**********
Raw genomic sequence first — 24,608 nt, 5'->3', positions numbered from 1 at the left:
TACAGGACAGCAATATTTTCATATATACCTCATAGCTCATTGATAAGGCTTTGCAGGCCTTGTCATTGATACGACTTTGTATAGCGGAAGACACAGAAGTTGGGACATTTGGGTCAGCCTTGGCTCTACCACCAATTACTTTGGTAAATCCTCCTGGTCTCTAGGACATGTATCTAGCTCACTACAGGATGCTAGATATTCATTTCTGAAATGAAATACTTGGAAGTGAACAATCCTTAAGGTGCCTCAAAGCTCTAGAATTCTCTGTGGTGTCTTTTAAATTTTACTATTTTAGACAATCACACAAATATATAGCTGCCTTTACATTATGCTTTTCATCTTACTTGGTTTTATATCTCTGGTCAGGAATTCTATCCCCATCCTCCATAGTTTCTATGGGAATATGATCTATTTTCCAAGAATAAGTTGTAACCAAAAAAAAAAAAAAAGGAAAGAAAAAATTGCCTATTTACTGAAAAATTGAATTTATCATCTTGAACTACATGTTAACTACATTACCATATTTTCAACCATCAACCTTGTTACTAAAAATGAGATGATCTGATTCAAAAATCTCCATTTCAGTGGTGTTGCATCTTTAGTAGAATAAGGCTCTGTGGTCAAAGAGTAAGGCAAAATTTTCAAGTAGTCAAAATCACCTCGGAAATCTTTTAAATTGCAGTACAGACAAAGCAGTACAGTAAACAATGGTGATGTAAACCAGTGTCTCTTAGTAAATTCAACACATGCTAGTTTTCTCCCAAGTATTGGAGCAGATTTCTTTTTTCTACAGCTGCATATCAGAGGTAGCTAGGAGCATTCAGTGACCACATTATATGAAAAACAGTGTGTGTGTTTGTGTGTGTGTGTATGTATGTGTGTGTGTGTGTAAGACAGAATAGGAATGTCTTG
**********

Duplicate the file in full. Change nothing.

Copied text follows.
Raw genomic sequence first — 24,608 nt, 5'->3', positions numbered from 1 at the left:
TACAGGACAGCAATATTTTCATATATACCTCATAGCTCATTGATAAGGCTTTGCAGGCCTTGTCATTGATACGACTTTGTATAGCGGAAGACACAGAAGTTGGGACATTTGGGTCAGCCTTGGCTCTACCACCAATTACTTTGGTAAATCCTCCTGGTCTCTAGGACATGTATCTAGCTCACTACAGGATGCTAGATATTCATTTCTGAAATGAAATACTTGGAAGTGAACAATCCTTAAGGTGCCTCAAAGCTCTAGAATTCTCTGTGGTGTCTTTTAAATTTTACTATTTTAGACAATCACACAAATATATAGCTGCCTTTACATTATGCTTTTCATCTTACTTGGTTTTATATCTCTGGTCAGGAATTCTATCCCCATCCTCCATAGTTTCTATGGGAATATGATCTATTTTCCAAGAATAAGTTGTAACCAAAAAAAAAAAAAAAGGAAAGAAAAAATTGCCTATTTACTGAAAAATTGAATTTATCATCTTGAACTACATGTTAACTACATTACCATATTTTCAACCATCAACCTTGTTACTAAAAATGAGATGATCTGATTCAAAAATCTCCATTTCAGTGGTGTTGCATCTTTAGTAGAATAAGGCTCTGTGGTCAAAGAGTAAGGCAAAATTTTCAAGTAGTCAAAATCACCTCGGAAATCTTTTAAATTGCAGTACAGACAAAGCAGTACAGTAAACAATGGTGATGTAAACCAGTGTCTCTTAGTAAATTCAACACATGCTAGTTTTCTCCCAAGTATTGGAGCAGATTTCTTTTTTCTACAGCTGCATATCAGAGGTAGCTAGGAGCATTCAGTGACCACATTATATGAAAAACAGTGTGTGTGTTTGTGTGTGTGTGTATGTATGTGTGTGTGTGTGTAAGACAGAATAGGAATGTCTTG